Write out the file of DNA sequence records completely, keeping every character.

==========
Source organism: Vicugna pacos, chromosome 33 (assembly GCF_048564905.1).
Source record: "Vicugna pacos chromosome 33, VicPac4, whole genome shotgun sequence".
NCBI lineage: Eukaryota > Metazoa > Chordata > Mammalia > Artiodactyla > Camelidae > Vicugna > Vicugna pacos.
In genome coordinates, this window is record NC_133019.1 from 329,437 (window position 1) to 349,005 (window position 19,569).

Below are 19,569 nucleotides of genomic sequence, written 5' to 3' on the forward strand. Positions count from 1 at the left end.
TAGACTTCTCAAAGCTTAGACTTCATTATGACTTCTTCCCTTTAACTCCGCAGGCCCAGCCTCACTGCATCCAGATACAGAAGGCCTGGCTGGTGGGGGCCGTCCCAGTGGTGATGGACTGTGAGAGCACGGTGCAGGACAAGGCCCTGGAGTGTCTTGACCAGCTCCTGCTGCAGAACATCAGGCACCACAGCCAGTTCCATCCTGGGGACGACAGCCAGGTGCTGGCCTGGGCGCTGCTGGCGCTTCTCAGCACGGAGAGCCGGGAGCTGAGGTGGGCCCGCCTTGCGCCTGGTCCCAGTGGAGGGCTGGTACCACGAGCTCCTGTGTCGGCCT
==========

Source organism: Vicugna pacos, chromosome 33 (assembly GCF_048564905.1).
Source record: "Vicugna pacos chromosome 33, VicPac4, whole genome shotgun sequence".
NCBI lineage: Eukaryota > Metazoa > Chordata > Mammalia > Artiodactyla > Camelidae > Vicugna > Vicugna pacos.
In genome coordinates, this window is record NC_133019.1 from 329,437 (window position 1) to 349,005 (window position 19,569).

Below are 19,569 nucleotides of genomic sequence, written 5' to 3' on the forward strand. Positions count from 1 at the left end.
TAGACTTCTCAAAGCTTAGACTTCATTATGACTTCTTCCCTTTAACTCCGCAGGCCCAGCCTCACTGCATCCAGATACAGAAGGCCTGGCTGGTGGGGGCCGTCCCAGTGGTGATGGACTGTGAGAGCACGGTGCAGGACAAGGCCCTGGAGTGTCTTGACCAGCTCCTGCTGCAGAACATCAGGCACCACAGCCAGTTCCATCCTGGGGACGACAGCCAGGTGCTGGCCTGGGCGCTGCTGGCGCTTCTCAGCACGGAGAGCCGGGAGCTGAGGTGGGCCCGCCTTGCGCCTGGTCCCAGTGGAGGGCTGGTACCACGAGCTCCTGTGTCGGCCT